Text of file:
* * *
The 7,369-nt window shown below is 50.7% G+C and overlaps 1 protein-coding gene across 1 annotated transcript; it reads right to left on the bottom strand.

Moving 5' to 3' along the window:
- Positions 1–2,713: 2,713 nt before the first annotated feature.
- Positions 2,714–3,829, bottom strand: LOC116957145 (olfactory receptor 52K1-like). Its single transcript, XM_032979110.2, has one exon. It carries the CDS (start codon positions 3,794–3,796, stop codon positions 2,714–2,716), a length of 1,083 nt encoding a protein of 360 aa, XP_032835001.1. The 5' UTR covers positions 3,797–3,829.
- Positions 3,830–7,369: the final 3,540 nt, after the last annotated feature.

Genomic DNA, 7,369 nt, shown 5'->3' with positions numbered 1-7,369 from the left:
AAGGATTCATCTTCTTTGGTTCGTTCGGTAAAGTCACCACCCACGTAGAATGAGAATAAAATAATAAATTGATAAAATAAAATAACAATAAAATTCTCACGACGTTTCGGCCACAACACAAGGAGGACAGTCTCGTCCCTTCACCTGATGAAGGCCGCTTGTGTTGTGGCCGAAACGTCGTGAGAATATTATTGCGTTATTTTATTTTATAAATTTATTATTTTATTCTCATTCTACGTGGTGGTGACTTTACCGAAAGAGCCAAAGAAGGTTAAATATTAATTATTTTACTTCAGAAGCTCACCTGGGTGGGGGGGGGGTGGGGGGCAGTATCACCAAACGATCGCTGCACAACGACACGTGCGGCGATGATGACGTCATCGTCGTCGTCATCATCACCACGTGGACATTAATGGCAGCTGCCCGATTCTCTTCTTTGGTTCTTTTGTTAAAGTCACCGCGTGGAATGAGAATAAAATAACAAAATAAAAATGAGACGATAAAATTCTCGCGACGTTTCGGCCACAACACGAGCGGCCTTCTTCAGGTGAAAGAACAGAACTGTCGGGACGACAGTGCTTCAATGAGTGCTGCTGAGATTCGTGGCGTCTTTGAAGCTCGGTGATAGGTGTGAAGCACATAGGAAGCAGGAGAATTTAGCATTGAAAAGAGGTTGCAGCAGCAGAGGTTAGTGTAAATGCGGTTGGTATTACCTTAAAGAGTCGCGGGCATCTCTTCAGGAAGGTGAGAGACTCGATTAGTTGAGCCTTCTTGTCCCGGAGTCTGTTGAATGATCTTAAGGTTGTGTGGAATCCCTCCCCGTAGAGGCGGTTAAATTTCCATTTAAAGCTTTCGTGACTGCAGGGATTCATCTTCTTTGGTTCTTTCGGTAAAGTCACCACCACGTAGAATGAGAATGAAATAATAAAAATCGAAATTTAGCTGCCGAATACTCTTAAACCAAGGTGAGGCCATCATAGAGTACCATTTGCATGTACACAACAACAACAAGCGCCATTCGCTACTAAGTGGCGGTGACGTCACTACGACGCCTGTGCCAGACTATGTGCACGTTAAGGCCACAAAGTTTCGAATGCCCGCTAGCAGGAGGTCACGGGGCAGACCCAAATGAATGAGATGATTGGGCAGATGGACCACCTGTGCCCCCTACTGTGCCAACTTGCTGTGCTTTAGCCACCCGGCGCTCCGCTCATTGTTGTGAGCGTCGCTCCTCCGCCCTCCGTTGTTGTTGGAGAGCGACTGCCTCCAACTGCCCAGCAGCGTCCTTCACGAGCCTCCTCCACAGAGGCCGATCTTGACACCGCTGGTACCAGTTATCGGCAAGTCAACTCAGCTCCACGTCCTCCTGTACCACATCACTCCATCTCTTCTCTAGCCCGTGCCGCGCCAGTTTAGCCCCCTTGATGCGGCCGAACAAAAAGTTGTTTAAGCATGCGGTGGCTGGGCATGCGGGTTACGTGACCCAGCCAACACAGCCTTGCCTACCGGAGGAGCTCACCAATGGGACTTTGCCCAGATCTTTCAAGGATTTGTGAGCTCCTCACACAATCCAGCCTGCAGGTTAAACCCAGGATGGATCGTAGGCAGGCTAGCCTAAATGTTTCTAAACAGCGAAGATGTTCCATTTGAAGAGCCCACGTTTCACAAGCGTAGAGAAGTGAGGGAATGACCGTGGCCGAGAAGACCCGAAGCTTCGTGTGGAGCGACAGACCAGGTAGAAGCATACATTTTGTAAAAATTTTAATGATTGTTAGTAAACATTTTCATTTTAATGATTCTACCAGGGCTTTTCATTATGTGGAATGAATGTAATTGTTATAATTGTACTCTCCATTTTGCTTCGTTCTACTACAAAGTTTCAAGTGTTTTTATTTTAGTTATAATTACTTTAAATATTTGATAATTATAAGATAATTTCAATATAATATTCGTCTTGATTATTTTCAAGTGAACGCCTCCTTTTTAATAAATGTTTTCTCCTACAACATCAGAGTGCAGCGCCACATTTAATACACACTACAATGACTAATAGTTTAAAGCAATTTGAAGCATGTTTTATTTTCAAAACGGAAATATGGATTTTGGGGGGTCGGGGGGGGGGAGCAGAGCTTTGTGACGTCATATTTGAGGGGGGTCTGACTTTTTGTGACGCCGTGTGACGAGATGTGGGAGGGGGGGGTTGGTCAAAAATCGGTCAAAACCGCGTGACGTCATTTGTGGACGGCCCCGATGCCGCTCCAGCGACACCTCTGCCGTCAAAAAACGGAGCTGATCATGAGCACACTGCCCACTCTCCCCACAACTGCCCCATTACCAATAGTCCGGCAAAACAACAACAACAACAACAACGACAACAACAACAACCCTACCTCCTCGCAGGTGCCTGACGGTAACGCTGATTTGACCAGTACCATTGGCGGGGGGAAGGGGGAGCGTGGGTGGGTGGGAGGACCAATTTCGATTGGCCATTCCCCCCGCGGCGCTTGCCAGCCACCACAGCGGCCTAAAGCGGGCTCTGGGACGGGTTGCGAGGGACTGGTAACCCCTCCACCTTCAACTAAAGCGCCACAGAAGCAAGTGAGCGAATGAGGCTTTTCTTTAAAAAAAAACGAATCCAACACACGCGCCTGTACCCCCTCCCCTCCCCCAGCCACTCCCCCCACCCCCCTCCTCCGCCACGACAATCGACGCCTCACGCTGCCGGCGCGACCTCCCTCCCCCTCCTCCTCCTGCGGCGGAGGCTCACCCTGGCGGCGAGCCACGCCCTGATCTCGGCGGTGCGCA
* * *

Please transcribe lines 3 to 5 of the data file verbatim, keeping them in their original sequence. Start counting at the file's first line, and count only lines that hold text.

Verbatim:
- Positions 1–2,713: 2,713 nt before the first annotated feature.
- Positions 2,714–3,829, bottom strand: LOC116957145 (olfactory receptor 52K1-like). Its single transcript, XM_032979110.2, has one exon. It carries the CDS (start codon positions 3,794–3,796, stop codon positions 2,714–2,716), a length of 1,083 nt encoding a protein of 360 aa, XP_032835001.1. The 5' UTR covers positions 3,797–3,829.
- Positions 3,830–7,369: the final 3,540 nt, after the last annotated feature.